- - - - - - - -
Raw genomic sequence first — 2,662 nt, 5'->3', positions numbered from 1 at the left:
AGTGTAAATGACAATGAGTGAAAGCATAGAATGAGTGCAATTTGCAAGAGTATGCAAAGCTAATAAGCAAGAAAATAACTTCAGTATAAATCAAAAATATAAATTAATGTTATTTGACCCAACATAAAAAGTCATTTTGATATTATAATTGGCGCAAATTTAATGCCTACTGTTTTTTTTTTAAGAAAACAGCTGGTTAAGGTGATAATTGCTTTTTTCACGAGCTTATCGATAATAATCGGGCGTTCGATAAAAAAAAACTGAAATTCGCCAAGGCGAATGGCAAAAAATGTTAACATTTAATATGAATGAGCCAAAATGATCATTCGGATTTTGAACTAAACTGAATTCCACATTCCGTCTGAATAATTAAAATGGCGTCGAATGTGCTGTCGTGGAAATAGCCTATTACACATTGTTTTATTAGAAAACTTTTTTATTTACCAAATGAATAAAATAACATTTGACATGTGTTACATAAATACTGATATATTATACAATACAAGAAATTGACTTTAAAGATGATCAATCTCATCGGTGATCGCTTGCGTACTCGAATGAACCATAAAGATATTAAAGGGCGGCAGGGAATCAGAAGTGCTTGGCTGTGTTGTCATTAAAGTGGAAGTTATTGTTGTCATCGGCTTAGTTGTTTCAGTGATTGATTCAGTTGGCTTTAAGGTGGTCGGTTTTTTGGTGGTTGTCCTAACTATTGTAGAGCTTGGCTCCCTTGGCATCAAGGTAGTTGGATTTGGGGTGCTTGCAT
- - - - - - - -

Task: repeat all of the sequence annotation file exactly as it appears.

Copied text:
Raw genomic sequence first — 2,662 nt, 5'->3', positions numbered from 1 at the left:
AGTGTAAATGACAATGAGTGAAAGCATAGAATGAGTGCAATTTGCAAGAGTATGCAAAGCTAATAAGCAAGAAAATAACTTCAGTATAAATCAAAAATATAAATTAATGTTATTTGACCCAACATAAAAAGTCATTTTGATATTATAATTGGCGCAAATTTAATGCCTACTGTTTTTTTTTTAAGAAAACAGCTGGTTAAGGTGATAATTGCTTTTTTCACGAGCTTATCGATAATAATCGGGCGTTCGATAAAAAAAAACTGAAATTCGCCAAGGCGAATGGCAAAAAATGTTAACATTTAATATGAATGAGCCAAAATGATCATTCGGATTTTGAACTAAACTGAATTCCACATTCCGTCTGAATAATTAAAATGGCGTCGAATGTGCTGTCGTGGAAATAGCCTATTACACATTGTTTTATTAGAAAACTTTTTTATTTACCAAATGAATAAAATAACATTTGACATGTGTTACATAAATACTGATATATTATACAATACAAGAAATTGACTTTAAAGATGATCAATCTCATCGGTGATCGCTTGCGTACTCGAATGAACCATAAAGATATTAAAGGGCGGCAGGGAATCAGAAGTGCTTGGCTGTGTTGTCATTAAAGTGGAAGTTATTGTTGTCATCGGCTTAGTTGTTTCAGTGATTGATTCAGTTGGCTTTAAGGTGGTCGGTTTTTTGGTGGTTGTCCTAACTATTGTAGAGCTTGGCTCCCTTGGCATCAAGGTAGTTGGATTTGGGGTGCTTGCAT